Creating material that mimics dolphin skin
1 July 2011
Researchers from Imperial and UCL are planning to develop a new material that mimics dolphin skin to help water flow more easily along pipes.
A new material could reduce the amount of energy used to pump huge volumes of water through vast networks of water pipes; a necessity in arid countries such as Australia and Libya, which rely on vast pipeline networks to transport water to areas where it is scarce.
The resistance between pipe walls and flowing water causes friction, which means that huge amounts of energy have to be used to pump a large volume of water to its destination. To address this, Dr Michael Templeton (Civil and Environmental Engineering) and Dr Andrew Wills, from the Department of Chemistry at UCL, aim to mimic the chemical properties and microscopic physical structure of some of the most slippery surfaces in nature to develop a new friction-reducing material.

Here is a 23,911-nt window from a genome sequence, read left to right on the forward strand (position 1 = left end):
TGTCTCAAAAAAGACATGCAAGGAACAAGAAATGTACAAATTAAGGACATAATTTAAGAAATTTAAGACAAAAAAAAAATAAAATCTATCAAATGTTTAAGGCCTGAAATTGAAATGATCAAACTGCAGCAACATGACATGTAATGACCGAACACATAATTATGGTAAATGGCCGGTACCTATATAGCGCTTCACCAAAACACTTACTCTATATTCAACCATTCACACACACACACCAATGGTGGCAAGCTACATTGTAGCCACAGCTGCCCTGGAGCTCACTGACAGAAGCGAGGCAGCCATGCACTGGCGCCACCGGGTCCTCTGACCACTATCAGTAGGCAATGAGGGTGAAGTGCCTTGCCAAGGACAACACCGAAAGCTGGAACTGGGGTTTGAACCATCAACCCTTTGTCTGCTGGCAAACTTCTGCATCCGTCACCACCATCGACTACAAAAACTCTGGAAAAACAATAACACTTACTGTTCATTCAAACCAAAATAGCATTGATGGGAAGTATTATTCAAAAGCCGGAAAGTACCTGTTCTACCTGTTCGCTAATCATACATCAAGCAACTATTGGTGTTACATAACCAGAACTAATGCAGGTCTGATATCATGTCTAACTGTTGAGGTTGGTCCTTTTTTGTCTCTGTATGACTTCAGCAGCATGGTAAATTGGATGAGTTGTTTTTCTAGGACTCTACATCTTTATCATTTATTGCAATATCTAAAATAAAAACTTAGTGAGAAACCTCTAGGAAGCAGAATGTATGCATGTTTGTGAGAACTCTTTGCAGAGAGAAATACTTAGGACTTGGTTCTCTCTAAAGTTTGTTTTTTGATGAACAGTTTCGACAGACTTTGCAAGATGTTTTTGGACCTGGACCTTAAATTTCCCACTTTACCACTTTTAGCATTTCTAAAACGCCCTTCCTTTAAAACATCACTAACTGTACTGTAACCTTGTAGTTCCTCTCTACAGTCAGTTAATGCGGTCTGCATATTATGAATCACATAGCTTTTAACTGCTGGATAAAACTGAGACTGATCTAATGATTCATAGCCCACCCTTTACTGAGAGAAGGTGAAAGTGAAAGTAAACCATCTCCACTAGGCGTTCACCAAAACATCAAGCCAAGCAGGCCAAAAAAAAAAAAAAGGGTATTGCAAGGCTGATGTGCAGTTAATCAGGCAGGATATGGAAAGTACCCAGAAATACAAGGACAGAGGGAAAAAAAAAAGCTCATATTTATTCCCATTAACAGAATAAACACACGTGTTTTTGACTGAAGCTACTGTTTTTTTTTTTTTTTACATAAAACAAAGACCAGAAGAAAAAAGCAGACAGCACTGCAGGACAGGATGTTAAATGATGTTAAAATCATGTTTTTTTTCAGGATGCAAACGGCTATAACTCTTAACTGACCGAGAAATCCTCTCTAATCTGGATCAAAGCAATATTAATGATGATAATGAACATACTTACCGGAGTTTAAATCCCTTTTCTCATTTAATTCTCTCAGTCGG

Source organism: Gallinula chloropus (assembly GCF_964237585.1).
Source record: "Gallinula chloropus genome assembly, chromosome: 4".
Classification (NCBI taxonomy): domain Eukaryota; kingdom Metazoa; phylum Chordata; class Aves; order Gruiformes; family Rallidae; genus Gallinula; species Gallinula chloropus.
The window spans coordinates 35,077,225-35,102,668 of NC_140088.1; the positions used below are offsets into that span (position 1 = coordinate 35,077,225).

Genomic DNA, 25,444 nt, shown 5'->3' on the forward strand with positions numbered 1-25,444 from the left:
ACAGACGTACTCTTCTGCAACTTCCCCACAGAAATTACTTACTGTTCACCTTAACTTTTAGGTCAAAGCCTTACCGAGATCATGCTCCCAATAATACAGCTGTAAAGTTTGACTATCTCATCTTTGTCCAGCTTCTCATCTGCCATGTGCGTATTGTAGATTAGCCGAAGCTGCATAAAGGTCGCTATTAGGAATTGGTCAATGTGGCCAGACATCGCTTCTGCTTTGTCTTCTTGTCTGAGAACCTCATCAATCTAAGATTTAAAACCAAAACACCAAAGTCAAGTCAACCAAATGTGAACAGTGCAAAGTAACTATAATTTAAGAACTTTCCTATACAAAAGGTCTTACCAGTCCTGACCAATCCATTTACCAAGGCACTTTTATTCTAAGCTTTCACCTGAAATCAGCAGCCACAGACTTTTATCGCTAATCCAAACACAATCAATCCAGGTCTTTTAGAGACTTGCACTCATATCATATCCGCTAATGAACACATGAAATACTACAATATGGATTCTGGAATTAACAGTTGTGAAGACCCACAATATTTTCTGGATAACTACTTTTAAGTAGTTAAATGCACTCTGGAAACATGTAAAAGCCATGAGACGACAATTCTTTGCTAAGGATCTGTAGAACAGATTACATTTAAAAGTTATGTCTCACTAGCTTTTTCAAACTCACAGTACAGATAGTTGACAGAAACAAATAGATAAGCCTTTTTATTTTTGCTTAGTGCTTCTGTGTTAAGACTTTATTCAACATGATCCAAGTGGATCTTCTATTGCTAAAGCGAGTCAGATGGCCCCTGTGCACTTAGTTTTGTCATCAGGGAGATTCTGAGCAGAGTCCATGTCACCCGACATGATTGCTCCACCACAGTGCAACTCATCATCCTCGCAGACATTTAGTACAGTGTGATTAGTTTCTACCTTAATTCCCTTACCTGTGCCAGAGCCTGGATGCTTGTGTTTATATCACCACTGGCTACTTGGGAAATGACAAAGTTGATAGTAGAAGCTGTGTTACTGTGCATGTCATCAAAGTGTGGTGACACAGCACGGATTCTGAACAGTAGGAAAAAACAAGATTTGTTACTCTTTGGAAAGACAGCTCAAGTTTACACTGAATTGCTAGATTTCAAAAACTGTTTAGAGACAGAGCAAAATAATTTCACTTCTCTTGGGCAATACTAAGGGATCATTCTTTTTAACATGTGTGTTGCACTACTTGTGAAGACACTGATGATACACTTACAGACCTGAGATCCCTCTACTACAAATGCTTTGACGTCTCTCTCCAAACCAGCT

One of the surfaces that the researchers are exploring is dolphin skin. Chemicals combine with tiny bumps on the animal’s skin to reduce the friction between it and the water through which it is swimming. Similarly, the new material could have nanoscopic bumps to control water flow, allowing the water to run more easily over its surface. It could also be coated with water-repellent chemicals to reduce the friction between the water particles and the pipes’ surface.
The work is one of seven early-stage projects supported by the Kick-Start scheme, which aims to advance engineering research and promote collaborations between Imperial and UCL.
— Colin Smith, Communications and Development
Tags: Chemical Biology, Engineering and Physical Sciences Research Council
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